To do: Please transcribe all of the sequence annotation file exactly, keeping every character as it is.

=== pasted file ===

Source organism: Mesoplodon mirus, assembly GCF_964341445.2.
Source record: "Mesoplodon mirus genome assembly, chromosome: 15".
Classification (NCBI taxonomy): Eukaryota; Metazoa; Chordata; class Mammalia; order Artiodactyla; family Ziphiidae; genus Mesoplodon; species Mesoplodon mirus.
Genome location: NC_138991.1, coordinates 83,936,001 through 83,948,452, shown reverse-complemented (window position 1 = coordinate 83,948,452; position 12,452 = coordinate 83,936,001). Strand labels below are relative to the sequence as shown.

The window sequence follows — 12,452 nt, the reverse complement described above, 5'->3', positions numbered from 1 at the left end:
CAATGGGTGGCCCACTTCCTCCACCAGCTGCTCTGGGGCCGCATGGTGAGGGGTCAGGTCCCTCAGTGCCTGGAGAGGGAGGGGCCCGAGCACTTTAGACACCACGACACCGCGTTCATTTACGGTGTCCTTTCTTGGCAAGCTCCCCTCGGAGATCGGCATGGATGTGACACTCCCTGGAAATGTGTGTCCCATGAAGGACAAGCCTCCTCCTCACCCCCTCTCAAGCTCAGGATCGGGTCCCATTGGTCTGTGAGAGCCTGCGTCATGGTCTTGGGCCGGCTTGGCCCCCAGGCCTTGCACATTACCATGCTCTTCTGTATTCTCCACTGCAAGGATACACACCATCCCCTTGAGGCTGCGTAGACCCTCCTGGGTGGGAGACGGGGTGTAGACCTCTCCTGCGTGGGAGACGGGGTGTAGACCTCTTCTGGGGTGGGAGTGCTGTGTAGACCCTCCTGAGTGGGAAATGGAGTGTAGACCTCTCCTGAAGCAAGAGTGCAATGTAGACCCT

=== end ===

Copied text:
Source organism: Mesoplodon mirus, assembly GCF_964341445.2.
Source record: "Mesoplodon mirus genome assembly, chromosome: 15".
Classification (NCBI taxonomy): Eukaryota; Metazoa; Chordata; class Mammalia; order Artiodactyla; family Ziphiidae; genus Mesoplodon; species Mesoplodon mirus.
Genome location: NC_138991.1, coordinates 83,936,001 through 83,948,452, shown reverse-complemented (window position 1 = coordinate 83,948,452; position 12,452 = coordinate 83,936,001). Strand labels below are relative to the sequence as shown.

The window sequence follows — 12,452 nt, the reverse complement described above, 5'->3', positions numbered from 1 at the left end:
CAATGGGTGGCCCACTTCCTCCACCAGCTGCTCTGGGGCCGCATGGTGAGGGGTCAGGTCCCTCAGTGCCTGGAGAGGGAGGGGCCCGAGCACTTTAGACACCACGACACCGCGTTCATTTACGGTGTCCTTTCTTGGCAAGCTCCCCTCGGAGATCGGCATGGATGTGACACTCCCTGGAAATGTGTGTCCCATGAAGGACAAGCCTCCTCCTCACCCCCTCTCAAGCTCAGGATCGGGTCCCATTGGTCTGTGAGAGCCTGCGTCATGGTCTTGGGCCGGCTTGGCCCCCAGGCCTTGCACATTACCATGCTCTTCTGTATTCTCCACTGCAAGGATACACACCATCCCCTTGAGGCTGCGTAGACCCTCCTGGGTGGGAGACGGGGTGTAGACCTCTCCTGCGTGGGAGACGGGGTGTAGACCTCTTCTGGGGTGGGAGTGCTGTGTAGACCCTCCTGAGTGGGAAATGGAGTGTAGACCTCTCCTGAAGCAAGAGTGCAATGTAGACCCT